Application To Amend Presidential Permit; Bangor Hydro-Electric Company
Bangor Hydro-Electric Company (BHE) has applied to amend the Presidential permit issued in Order No. PP-89-1.
Comments, protests, or requests to intervene must be submitted on or before July 20, 2009.
Comments, protests, or requests to intervene should be addressed as follows: Office of Electricity Delivery and Energy Reliability (OE-20), U.S. Department of Energy, 1000 Independence Avenue, SW., Washington, DC 20585.
For further information contact:
Lamont Jackson (Program Office) at 202-586-0808, or by e-mail to Lamont.Jackson@hq.doe.gov, or Michael T. Skinker (Program Attorney) at 202-586-2793.
The construction, operation, maintenance, and connection of facilities at the international border of the United States for the transmission of electric energy between the United States and a foreign country is prohibited in the absence of a Presidential permit issued pursuant to Executive Order (EO) 10485, as amended by EO 12038.
On December 30, 2005, DOE issued a Presidential permit to BHE in Order No. PP-89-1, authorizing it to construct a 345,000-volt (345-kV) transmission line that originates at BHE's Orrington, Maine, substation and extends approximately 85 miles eastward crossing the U.S. international border with Canada in the vicinity of Baileyville, Maine. Article 3 of that Order limited operation of the permitted facilities, in combination with the 345-kV international transmission line owned by Maine Electric Power Company (MEPCo; Presidential Permit PP-43), to an instantaneous rate of transmission of 1,000 MW in the import mode and 400 MW in the export mode.
On April 17, 2009, BHE applied to DOE to amend Presidential Permit PP-89-1 by increasing the export limit contained in Article 3 from 400 MW to 550 MW. To support its application, BHE has provided engineering studies that demonstrate that the addition of the PP-89-1 facilities, along with upgrades to the MEPCo 345-kV international transmission facility, can allow for scheduled electric power flows across the New Brunswick-New England Interface in continuous quantities up to 550 MW in the export mode.
When DOE issues electricity export authorizations or Presidential permits, it routinely places limits on the amount of power allowed to be exported or transmitted over a permitted international transmission line. DOE usually defines these power limits as the “maximum instantaneous rate of transmission.” In its application, BHE also has requested that DOE change the way it refers to this limit to “scheduled rate of transmission.” BHE asserts that this is a clearer description of how energy is scheduled and actually flows over the power system in North America. BHE's application further asserts that “an instantaneous flow that exceeds a scheduled flow for a short period presents no material reliability risk.” DOE specifically seeks comment on the appropriateness of using this new way of referring to the power limits placed in export authorizations and Presidential permits.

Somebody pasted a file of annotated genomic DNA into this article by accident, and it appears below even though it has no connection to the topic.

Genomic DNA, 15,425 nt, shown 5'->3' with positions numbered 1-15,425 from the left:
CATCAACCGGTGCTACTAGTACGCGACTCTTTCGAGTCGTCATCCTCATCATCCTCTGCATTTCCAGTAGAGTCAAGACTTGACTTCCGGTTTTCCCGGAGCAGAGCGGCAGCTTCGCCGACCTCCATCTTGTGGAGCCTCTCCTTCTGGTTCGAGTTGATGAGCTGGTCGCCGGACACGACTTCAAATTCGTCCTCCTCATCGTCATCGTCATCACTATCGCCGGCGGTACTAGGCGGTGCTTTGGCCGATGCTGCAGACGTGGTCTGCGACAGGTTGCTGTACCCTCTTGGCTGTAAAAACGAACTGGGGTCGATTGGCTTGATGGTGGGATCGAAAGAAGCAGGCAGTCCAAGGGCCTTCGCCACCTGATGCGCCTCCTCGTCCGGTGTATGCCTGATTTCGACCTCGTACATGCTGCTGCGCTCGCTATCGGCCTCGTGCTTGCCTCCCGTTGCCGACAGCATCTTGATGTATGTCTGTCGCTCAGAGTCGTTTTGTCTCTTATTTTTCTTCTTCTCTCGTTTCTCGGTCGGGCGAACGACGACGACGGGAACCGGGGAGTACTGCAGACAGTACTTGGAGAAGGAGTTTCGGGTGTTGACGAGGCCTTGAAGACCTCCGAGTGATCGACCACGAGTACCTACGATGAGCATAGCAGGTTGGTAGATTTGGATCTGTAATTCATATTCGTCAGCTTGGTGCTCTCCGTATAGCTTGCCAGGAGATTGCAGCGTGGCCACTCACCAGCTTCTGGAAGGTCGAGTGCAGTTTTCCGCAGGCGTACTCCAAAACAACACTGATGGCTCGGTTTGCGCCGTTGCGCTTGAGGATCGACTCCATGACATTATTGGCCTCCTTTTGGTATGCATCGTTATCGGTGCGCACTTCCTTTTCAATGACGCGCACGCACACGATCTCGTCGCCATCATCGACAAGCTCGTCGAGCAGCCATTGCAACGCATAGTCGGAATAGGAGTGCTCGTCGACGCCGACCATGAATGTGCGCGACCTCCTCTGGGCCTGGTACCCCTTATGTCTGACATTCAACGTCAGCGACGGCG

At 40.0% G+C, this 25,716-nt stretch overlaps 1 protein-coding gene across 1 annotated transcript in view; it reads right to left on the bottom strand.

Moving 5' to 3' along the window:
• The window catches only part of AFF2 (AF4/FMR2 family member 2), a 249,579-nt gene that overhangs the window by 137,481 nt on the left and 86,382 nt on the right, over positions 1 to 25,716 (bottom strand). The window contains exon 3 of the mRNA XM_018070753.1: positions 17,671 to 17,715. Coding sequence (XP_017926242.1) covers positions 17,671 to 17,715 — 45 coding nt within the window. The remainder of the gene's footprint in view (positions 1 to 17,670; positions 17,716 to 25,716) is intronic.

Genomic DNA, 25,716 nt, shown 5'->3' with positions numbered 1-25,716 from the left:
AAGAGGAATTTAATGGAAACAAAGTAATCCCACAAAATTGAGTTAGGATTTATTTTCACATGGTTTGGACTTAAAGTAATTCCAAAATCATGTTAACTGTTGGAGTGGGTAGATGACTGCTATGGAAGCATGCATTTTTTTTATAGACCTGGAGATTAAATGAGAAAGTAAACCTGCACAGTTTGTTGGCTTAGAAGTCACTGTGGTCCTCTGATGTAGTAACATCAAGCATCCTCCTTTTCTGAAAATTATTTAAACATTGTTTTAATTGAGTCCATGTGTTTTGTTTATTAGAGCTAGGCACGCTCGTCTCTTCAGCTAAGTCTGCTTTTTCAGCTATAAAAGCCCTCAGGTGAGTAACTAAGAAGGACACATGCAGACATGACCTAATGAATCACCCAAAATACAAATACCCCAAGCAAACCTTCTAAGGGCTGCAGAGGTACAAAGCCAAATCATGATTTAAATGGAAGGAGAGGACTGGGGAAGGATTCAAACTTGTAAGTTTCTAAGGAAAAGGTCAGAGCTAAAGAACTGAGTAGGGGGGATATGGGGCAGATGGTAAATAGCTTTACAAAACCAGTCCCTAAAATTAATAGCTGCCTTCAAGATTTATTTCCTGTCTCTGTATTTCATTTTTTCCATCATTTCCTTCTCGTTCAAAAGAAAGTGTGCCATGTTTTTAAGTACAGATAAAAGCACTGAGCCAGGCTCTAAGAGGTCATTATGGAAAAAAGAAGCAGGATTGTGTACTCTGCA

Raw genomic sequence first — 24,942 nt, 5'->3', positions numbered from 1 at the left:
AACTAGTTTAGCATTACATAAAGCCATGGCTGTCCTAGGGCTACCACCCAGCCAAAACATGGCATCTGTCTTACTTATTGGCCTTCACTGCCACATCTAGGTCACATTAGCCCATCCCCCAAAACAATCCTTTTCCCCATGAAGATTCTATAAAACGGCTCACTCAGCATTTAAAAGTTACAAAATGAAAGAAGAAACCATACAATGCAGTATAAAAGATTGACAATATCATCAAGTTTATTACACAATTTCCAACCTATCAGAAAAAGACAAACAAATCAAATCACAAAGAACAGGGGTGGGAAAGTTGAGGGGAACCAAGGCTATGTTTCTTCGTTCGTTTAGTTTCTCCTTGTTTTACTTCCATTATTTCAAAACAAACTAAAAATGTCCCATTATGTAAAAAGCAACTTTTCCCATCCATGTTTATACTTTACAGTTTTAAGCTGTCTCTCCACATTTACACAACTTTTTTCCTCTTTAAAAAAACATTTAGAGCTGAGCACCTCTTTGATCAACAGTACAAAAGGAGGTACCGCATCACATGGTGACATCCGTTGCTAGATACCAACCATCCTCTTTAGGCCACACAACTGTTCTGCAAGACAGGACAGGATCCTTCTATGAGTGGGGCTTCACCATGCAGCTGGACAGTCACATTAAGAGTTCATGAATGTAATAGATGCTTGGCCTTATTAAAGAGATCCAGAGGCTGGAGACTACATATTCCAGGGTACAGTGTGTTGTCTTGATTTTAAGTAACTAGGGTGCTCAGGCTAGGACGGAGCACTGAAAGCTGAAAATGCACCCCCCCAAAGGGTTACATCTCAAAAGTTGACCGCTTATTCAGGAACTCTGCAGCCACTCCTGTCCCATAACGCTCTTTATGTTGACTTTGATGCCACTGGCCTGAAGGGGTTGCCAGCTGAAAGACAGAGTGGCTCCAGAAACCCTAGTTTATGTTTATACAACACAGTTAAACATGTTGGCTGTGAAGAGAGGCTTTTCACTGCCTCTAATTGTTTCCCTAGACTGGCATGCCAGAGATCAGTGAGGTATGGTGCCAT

Procedural Matters: Any person desiring to become a party to this proceeding or to be heard by filing comments or protests to this application should file a petition to intervene, comment or protest at the address provided above in accordance with § 385.211 or 385.214 of the Federal Energy Regulatory Commission's (FERC) Rules of Practice and Procedures (18 CFR 385.211, 385.214). Fifteen copies of each comment, petition and protest should be filed with DOE on or before the date listed above.
Additional copies of such petitions to intervene or protests also should be filed directly with: Mr. Robert J.S. Hanf, Bangor Hydro Electric Co., 21 Telcom Drive, Bangor, ME 04402; and Mr. James Spurr, Emera, Inc., 1894 Barrington Street, Barrington Tower, Halifax, Nova Scotia, Canada B3J2A8.
Before a Presidential permit may be granted or amended, DOE must determine that the proposed action will not adversely impact on the reliability of the U.S. electric power supply system. In addition, DOE must consider the environmental impacts of the proposed action (i.e., granting the Presidential permit or amendment, with any conditions and limitations, or denying the permit) pursuant to the National Environmental Policy Act of 1969. DOE also must obtain the concurrences of the Secretary of State and the Secretary of Defense before taking final action on a Presidential permit application.
Copies of this application will be made available, upon request, for public inspection and copying at the address provided above. In addition, the application may be reviewed or downloaded electronically at http://www.oe.energy.gov/permitting/electricity_imports_exports.htm. Upon reaching the home page, select “Pending Applications.”Issued in Washington, DC, on June 16, 2009. Anthony J. Como, Director, Permitting and Siting, Office of Electricity Delivery and Energy Reliability.